Sunday Homestead Update

Summer is in full swing here on the homestead.  Hot days…cool mountain evenings…we are all enjoying everything summer.

As we work around the homestead we continue to come up with new ideas and plans for future projects to grow and improve the homestead.  Sunshine is dreaming of a pond…Mtn Man is eager for an orchard…Braveheart wants ducks…I am picturing the potential for more fruits and a berry garden area…Little Miss can’t wait for her goat to have kids next spring and have higher milk production…and Young Man is contemplating wind power.

But as we dream, we also are enjoying and soaking in what we already have here, and are working hard to make it as efficient and productive as possible.


The lambs are growing and growing.  They spend a lot of time eating at the creep feeder where their mamas can’t steal all the good food.


The garden is finally starting to look like a garden after a very cold non-existent spring season.  Things are flowering and fruiting, and we are beginning to harvest more items.

I am very excited that our medicinal herb garden is really starting to get going now, after two years of trying.  It still needs more time, but I think it will eventually be beautiful and productive.

The wild raspberries that we transplanted from a local property two years ago have flowers on them!  Our experimental transplant might just work!

The strawberry harvest has started!

We have all been enjoying eating them fresh from the garden – I don’t think any have made it into the house yet.  🙂


The Pick No More is working very well.  It has only been a few weeks and we are already seeing huge differences in the chickens.  But it has kind of worn off, so we needed to re-apply it.  We also needed to band and identify the pullets for our breeding program and clip their wings.  Mtn Man and I were busy with Mr. Smiles’ medical stuff, so the middle three children, Sunshine (14), Little Miss (12), and Braveheart (11) decided they could tackle the job on their own without us.  Afterall, they had seen us do it and helped us do it many many times.  They did an excellent job, and even more important…not one of them ended up dyed purple (from the pick no more)!  Not having my children or their clothing dyed is very helpful to this mama.  🙂  But really, they did a great job with the birds and got the project completed, which was a huge help to us.  I wrote about homesteading with our kids here, here, and here if you would like to read more about how we include them and have raised them on the homestead.

So now the chickens have a fresh application of Pick No More, and they are all banded, wings clipped, and my breeding flock ID paperwork is caught up with all the new breeding pullets’ information.

Farm Therapy

What is it about a homestead that is so therapeutic?  Fresh air, sunshine, livestock, edible vegetation, providing for your own food needs, baby animal cuteness…?  All of those things, and more.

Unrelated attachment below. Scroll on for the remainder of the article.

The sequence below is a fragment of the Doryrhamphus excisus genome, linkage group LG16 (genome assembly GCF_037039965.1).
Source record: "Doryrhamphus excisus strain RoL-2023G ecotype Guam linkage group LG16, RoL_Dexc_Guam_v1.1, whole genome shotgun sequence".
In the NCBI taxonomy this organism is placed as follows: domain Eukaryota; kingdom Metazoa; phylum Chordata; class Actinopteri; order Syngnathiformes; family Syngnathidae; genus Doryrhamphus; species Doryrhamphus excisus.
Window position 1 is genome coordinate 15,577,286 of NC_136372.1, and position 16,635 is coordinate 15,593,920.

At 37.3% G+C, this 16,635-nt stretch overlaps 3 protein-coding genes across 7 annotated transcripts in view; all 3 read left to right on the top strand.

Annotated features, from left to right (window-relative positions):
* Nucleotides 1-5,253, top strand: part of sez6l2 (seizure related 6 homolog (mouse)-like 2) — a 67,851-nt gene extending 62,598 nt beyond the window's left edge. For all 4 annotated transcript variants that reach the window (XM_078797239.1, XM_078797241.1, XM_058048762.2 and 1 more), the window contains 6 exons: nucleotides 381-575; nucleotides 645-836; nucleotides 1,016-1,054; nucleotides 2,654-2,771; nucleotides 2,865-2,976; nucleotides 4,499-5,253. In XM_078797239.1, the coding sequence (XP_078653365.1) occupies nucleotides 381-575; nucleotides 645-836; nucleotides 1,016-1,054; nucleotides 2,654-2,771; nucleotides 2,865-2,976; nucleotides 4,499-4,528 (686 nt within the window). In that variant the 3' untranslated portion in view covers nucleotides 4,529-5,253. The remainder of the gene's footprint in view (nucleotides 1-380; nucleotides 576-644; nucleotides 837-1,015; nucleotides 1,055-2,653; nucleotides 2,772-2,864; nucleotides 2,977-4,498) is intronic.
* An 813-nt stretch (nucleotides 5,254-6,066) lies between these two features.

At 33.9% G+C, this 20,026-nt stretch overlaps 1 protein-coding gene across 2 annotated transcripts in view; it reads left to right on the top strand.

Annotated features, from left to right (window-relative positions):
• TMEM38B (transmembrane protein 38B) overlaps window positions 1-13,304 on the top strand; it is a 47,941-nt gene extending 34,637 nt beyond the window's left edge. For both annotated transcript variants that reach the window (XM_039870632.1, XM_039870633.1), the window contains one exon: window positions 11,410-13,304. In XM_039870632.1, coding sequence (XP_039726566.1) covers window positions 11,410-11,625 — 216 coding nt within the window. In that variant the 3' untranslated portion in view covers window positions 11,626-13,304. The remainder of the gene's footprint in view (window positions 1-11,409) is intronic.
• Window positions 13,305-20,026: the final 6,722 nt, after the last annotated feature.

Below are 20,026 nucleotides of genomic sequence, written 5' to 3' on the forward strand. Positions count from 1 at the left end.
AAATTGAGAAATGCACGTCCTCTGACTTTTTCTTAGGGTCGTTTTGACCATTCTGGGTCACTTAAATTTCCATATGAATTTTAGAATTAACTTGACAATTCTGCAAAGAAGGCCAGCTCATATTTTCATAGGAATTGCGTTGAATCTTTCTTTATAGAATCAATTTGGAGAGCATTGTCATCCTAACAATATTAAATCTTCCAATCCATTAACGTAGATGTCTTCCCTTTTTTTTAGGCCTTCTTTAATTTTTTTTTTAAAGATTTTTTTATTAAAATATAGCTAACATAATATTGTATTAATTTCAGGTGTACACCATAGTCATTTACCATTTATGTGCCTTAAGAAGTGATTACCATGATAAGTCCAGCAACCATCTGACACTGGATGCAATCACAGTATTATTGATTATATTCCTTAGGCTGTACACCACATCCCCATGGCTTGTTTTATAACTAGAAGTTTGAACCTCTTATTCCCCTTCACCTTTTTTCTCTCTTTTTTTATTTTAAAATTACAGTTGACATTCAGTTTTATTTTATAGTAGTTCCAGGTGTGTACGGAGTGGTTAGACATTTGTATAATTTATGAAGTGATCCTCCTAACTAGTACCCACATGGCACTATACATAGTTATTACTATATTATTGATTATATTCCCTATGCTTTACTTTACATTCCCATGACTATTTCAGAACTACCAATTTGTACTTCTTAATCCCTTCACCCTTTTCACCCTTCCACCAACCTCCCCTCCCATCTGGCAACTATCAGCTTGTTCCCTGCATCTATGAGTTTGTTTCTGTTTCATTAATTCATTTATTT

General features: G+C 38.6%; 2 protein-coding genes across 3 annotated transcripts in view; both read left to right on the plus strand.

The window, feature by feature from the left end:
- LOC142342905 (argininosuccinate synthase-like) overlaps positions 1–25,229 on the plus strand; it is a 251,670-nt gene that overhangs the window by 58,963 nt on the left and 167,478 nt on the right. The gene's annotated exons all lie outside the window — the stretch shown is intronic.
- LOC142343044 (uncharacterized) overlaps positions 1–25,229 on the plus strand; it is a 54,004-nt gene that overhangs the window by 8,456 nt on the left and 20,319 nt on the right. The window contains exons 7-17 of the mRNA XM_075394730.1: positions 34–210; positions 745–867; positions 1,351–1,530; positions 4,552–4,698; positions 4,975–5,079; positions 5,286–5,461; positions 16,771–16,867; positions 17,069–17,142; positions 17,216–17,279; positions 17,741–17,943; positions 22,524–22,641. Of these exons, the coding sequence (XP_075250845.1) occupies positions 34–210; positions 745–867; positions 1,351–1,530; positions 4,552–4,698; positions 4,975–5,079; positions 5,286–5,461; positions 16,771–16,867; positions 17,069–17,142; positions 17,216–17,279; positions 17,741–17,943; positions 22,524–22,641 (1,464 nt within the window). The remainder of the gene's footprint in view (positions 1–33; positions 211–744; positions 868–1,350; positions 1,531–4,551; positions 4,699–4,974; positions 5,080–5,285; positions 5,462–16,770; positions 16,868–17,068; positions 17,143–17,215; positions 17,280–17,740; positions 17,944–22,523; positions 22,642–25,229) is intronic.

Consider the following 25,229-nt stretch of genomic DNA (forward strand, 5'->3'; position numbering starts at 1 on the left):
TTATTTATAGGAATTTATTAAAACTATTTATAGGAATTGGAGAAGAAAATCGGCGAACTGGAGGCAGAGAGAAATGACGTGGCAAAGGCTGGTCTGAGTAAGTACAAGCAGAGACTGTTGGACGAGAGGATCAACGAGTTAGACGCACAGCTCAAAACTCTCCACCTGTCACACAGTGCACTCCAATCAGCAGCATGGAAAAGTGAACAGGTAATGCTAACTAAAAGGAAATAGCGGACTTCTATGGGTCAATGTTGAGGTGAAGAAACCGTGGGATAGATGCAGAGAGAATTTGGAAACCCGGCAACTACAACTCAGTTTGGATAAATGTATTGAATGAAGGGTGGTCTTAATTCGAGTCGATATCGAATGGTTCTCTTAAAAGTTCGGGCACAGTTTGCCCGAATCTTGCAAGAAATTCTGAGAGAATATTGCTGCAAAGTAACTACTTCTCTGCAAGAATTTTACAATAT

As we head into our youngest son’s 12th surgery in less than 4 years my heart is heavy.  I head out to the barnyard for my farm therapy.  I sit on a rock in the barnyard and listen to the sounds, breathe in the smells, and view the sights.

My immediate companion is the LGD, Anya, looking for some love.

Followed quickly by the goat, Pansy, who thinks she is an LGD too.

After some love they clear out, well actually, the dog heads off to more interesting things and the goat continues to demand affection.  I eventually ask her to give me some space.  Then the chickens come over and peck around my feet, hoping maybe I brought food with me.

The sheep are content to lay in the shade, along with a chicken companion.

Something about the area brings peace.  It is calm, and steady.  It is natural.  I take a deep breath and take it all in.  My heart relaxes a little.  The farm cannot remove my concerns, but it has therapeutic powers – some that can be explained, and some that defy explanation.  It helps me face the next mountain.

Sunday Homestead Update

I can’t get my computer to upload photos this week.  So it will be a brief SHU without any photos.


Pansy is starting to show a difference in her coat from the copper bolus we gave her a few weeks ago.  The goat is Little Miss’ “niche” on the farm.  It is her goat, she milks her, she makes the dairy products, and handles all the goat related learning and care.  Little Miss had noticed Pansy’s coat was dull, had some brown tips, and was starting to get some bald and thin spots.  We learned she was copper deficient and gave her a copper bolus and it is nice to see her already improving.  Her coat is shiny, the brown is gone, and the thin and bald areas are filling in.  Little Miss is brushing her each day to help her skin and coat and is very happy with the improvements in her goat.


The lambs are 5 weeks old now – hard to believe!  They are growing beautifully and doing very well.  Such a blessing after the rough start we had with the twins.


The cold weather we had this spring continues to effect the garden as everything is three weeks behind our usual schedule.  Three weeks might not sound like a big deal, but our growing season frost to frost is only about 10-12 weeks.  So we are looking at somewhere between 1/4-1/3 of our growing season lost.  That is a big deal.  We are hoping and praying that we have a late first frost this fall so that we can harvest from the garden before it freezes.